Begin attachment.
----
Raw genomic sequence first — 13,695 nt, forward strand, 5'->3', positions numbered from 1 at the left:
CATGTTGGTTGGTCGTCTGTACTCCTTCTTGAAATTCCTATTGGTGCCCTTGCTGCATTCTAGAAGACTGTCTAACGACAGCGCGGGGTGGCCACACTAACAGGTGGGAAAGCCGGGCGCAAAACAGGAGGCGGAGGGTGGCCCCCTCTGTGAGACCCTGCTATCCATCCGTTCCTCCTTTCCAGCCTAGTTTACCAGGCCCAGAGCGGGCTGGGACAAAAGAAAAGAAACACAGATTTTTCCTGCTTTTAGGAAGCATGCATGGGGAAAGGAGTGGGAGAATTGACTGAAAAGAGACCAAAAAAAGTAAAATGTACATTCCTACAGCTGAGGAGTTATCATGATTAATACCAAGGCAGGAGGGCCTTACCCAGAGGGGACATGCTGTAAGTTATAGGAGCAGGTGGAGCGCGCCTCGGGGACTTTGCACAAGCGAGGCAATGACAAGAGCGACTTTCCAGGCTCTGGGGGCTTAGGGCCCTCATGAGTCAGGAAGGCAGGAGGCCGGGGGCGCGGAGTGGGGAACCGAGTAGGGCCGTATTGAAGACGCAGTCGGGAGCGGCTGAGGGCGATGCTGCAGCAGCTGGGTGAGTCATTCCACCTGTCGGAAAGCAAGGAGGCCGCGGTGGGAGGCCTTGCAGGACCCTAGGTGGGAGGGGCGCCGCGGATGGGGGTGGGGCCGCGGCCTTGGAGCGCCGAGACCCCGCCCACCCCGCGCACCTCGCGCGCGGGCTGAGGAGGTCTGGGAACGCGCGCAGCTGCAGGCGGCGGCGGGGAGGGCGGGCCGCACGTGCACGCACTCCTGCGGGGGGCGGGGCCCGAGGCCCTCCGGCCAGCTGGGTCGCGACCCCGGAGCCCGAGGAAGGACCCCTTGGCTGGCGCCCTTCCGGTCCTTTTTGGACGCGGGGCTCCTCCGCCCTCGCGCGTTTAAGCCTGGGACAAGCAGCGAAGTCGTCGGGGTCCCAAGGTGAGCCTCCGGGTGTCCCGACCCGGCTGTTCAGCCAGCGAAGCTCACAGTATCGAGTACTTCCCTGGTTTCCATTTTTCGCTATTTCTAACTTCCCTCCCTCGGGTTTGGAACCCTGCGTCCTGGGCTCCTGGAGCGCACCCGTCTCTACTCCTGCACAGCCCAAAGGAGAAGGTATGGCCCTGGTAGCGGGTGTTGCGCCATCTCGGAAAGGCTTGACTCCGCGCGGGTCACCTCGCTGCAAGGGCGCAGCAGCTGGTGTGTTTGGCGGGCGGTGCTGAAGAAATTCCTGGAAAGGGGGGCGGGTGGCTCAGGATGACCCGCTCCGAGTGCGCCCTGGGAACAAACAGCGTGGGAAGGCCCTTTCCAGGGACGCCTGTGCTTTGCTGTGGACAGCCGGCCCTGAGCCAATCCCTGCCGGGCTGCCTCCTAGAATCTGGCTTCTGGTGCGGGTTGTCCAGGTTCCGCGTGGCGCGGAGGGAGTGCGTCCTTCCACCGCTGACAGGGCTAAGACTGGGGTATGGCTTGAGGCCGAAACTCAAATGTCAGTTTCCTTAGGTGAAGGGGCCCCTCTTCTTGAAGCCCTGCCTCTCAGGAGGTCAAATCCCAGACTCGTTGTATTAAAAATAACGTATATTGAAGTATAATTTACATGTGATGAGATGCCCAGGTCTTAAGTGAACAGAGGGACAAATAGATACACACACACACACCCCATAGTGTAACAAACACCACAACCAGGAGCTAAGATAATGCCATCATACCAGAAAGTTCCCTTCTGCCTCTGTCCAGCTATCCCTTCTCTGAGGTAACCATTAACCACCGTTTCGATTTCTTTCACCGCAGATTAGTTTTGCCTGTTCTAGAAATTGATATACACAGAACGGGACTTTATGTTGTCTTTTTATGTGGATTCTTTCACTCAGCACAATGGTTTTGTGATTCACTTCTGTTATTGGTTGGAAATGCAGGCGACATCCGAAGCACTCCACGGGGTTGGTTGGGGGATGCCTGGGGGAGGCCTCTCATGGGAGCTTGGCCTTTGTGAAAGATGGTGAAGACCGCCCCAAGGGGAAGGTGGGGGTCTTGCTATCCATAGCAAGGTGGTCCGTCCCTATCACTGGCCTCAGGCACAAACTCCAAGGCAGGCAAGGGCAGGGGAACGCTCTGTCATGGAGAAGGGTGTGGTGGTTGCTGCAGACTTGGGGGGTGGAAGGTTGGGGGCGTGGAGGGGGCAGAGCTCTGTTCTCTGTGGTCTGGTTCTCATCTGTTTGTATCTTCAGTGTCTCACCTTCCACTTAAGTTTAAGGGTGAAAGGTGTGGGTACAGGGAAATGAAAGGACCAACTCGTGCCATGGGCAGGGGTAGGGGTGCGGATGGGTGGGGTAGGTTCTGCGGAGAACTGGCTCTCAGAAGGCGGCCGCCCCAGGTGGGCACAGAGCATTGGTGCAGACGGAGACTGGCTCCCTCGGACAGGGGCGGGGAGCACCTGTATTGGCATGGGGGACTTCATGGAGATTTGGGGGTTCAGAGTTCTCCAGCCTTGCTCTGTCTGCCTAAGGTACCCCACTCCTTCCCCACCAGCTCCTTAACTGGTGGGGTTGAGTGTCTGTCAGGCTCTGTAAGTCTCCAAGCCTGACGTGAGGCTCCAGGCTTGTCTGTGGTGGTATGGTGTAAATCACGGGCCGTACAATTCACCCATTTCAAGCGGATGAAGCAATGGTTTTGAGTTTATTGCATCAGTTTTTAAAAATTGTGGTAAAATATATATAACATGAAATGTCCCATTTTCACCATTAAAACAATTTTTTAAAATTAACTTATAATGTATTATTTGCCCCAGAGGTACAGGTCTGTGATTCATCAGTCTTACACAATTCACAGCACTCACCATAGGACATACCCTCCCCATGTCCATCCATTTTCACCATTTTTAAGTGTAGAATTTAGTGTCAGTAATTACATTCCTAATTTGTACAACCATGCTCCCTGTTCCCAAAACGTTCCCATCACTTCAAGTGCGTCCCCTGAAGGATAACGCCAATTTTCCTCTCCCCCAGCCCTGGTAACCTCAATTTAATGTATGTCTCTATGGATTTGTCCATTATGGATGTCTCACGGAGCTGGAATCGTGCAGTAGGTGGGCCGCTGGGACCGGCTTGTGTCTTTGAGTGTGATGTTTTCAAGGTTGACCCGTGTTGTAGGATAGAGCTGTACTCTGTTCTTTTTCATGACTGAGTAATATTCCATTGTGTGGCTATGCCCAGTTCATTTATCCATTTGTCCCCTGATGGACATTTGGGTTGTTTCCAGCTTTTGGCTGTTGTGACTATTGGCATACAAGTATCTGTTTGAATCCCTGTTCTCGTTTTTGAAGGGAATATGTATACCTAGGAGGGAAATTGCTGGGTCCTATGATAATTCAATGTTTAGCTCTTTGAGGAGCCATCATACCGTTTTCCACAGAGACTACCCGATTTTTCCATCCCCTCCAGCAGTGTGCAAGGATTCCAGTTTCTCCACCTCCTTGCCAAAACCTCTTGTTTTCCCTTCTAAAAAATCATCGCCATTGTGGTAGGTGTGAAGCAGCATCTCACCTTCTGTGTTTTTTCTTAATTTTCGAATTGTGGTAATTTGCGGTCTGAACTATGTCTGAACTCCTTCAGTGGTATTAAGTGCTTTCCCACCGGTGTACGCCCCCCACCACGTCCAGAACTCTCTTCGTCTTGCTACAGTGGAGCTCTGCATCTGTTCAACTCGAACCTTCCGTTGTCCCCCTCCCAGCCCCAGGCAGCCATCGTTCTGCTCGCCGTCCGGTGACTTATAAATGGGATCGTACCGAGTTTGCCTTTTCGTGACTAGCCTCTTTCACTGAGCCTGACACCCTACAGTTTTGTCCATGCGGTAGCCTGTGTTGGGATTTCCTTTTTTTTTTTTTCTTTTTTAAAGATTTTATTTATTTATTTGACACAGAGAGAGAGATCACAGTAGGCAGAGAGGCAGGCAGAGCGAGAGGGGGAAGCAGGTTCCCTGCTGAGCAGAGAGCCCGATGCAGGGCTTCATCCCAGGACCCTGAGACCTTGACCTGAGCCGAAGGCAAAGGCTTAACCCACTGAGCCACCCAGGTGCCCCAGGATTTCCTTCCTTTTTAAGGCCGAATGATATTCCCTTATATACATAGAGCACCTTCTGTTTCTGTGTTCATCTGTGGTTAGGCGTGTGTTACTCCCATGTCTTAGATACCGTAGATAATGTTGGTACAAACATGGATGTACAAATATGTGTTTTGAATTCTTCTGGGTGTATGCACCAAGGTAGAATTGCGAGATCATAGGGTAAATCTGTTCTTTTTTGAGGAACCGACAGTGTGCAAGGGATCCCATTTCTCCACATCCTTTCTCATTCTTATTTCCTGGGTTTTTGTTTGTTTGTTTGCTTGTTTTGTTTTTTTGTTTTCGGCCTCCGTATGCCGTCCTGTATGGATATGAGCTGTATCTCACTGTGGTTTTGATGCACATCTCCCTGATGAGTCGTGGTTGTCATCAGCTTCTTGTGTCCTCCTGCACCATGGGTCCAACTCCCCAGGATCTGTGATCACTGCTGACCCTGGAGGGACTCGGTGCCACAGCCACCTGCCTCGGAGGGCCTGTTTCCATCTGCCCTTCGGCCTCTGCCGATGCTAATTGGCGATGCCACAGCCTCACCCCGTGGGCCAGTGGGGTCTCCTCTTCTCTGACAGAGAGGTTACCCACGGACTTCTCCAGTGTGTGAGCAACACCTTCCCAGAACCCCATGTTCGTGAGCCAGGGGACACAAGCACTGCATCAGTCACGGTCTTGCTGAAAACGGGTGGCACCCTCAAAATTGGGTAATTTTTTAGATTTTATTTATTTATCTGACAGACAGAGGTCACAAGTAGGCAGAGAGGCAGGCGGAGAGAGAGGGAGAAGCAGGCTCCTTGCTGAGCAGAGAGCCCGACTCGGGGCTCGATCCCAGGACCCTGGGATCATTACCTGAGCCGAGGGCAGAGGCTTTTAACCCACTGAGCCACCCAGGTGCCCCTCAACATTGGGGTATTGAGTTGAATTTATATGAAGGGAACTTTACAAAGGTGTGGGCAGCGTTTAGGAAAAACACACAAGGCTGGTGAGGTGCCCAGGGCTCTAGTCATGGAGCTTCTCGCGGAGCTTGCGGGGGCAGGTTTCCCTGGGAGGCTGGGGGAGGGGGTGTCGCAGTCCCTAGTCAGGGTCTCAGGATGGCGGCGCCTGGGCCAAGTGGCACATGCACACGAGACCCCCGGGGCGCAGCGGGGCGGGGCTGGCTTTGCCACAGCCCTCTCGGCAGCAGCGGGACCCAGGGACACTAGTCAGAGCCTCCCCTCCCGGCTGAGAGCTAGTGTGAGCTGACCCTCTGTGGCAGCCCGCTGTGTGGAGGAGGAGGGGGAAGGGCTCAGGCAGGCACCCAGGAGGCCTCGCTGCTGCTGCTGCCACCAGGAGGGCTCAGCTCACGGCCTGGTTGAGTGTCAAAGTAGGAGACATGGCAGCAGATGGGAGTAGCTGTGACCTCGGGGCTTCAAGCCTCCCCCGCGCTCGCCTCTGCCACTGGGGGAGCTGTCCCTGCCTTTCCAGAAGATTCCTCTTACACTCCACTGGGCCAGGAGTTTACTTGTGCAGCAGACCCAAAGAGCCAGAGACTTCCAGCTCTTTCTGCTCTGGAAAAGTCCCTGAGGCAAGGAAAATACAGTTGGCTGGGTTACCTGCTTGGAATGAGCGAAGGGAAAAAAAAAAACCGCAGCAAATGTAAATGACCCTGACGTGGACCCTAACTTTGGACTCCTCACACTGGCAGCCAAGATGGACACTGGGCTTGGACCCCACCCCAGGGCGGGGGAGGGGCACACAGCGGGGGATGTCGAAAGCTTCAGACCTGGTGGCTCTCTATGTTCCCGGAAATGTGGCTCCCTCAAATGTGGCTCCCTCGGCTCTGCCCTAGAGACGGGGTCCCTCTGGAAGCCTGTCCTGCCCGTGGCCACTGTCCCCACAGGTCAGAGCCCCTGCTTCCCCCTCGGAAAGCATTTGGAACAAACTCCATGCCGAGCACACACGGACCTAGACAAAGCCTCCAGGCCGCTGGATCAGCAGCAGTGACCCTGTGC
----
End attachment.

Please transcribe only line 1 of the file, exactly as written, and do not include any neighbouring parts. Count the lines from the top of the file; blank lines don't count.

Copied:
Raw genomic sequence first — 13,695 nt, forward strand, 5'->3', positions numbered from 1 at the left: